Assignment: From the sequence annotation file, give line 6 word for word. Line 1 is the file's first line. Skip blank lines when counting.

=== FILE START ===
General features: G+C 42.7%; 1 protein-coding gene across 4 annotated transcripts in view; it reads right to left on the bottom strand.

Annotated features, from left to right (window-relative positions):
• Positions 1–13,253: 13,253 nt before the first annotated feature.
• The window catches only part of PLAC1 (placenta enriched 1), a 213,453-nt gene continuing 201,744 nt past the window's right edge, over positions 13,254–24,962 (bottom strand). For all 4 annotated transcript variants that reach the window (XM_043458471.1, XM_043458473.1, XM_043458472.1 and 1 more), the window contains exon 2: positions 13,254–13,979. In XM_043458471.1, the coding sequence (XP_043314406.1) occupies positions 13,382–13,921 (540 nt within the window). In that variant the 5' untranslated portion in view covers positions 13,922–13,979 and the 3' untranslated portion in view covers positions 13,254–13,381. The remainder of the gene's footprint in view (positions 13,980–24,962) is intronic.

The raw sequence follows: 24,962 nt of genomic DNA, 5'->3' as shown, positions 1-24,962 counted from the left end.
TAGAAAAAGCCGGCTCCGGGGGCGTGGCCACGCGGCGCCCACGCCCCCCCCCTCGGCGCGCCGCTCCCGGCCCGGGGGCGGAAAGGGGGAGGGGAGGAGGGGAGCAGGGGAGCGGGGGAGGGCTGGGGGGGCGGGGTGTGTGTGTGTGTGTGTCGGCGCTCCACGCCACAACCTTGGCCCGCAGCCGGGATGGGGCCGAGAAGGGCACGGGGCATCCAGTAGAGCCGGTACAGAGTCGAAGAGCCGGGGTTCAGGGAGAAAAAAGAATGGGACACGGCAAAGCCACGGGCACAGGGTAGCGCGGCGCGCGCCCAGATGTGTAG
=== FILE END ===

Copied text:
TAGAAAAAGCCGGCTCCGGGGGCGTGGCCACGCGGCGCCCACGCCCCCCCCCTCGGCGCGCCGCTCCCGGCCCGGGGGCGGAAAGGGGGAGGGGAGGAGGGGAGCAGGGGAGCGGGGGAGGGCTGGGGGGGCGGGGTGTGTGTGTGTGTGTGTCGGCGCTCCACGCCACAACCTTGGCCCGCAGCCGGGATGGGGCCGAGAAGGGCACGGGGCATCCAGTAGAGCCGGTACAGAGTCGAAGAGCCGGGGTTCAGGGAGAAAAAAGAATGGGACACGGCAAAGCCACGGGCACAGGGTAGCGCGGCGCGCGCCCAGATGTGTAG